Yonsei Med J.  2007 Aug;48(4):586-594. 10.3349/ymj.2007.48.4.586.

Avian Influenza: Should China Be Alarmed?

  • 1Department of Microbiology and Immunology, Institute of Clinical Laboratory Medicine, Jiangsu University, Zhenjiang, China. xuhx@ujs.edu.cn, szl30@yeah.net


Avian influenza has emerged as one of the primary public health concern of the 21st century. Influenza strain H5N1 is capable of incidentally infecting humans and other mammals. Since their reemergence in 2003, highly pathogenic avian influenza A (H5N1) viruses have been transmitted from poultry to humans (by direct or indirect contact with infected birds) in several provinces of Mainland China, which has resulted in 22 cases of human infection and has created repercussions for the Chinese economy. People have been concerned whether a new pandemic will occur in the future. The eradication of pathogenic avian influenza viruses appears to be the most effective way to prevent an influenza pandemic. This paper will examine the features of H5N1, including incidence, infection, immunity, clinical management, prevention and control, and therapy in Mainland China.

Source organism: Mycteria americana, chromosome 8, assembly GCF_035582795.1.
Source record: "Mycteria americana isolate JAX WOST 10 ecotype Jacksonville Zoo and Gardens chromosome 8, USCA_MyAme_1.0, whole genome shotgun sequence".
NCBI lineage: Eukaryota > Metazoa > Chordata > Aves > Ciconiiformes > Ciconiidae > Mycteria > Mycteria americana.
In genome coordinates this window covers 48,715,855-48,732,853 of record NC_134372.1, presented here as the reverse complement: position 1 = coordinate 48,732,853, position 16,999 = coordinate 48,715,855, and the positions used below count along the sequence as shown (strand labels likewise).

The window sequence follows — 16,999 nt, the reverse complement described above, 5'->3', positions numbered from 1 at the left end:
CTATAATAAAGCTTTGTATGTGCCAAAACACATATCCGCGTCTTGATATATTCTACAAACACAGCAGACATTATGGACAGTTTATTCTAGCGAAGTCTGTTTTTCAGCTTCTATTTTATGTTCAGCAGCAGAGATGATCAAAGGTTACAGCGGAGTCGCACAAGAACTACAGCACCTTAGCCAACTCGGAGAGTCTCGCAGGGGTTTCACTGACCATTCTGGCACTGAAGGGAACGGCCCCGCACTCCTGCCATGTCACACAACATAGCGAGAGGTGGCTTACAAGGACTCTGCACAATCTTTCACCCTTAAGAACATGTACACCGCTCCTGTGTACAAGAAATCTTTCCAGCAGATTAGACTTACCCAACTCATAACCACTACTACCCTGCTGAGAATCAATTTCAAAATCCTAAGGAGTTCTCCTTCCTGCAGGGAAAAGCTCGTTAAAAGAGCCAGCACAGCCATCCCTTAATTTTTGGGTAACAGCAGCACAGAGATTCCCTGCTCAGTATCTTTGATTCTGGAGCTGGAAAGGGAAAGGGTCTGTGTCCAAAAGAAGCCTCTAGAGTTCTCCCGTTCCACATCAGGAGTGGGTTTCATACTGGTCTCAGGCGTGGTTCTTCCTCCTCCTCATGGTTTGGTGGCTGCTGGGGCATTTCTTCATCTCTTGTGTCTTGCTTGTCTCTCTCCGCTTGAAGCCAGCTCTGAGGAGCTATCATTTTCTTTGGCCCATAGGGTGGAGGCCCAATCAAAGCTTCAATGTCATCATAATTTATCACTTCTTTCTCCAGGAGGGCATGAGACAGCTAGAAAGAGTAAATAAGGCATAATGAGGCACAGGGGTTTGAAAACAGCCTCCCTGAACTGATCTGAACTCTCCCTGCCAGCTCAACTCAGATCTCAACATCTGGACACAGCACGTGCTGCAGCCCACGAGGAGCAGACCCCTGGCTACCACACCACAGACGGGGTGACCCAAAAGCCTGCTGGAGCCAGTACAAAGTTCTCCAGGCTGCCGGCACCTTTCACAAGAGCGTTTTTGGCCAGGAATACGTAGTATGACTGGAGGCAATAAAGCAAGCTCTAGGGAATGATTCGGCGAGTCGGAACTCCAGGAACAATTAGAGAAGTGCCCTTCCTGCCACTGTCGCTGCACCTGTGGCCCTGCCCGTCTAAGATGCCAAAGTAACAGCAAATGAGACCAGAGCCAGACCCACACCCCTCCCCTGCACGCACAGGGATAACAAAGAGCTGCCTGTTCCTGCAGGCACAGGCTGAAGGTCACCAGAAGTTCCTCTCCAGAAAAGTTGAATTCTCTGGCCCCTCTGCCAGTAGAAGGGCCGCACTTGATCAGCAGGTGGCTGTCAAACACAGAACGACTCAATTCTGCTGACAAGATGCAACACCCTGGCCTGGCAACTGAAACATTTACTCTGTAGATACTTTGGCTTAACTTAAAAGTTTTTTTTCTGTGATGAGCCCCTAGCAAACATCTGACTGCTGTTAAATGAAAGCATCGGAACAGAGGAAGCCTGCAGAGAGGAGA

Avian influenza; H5N1; innate immune; adaptive immune; prevention; control
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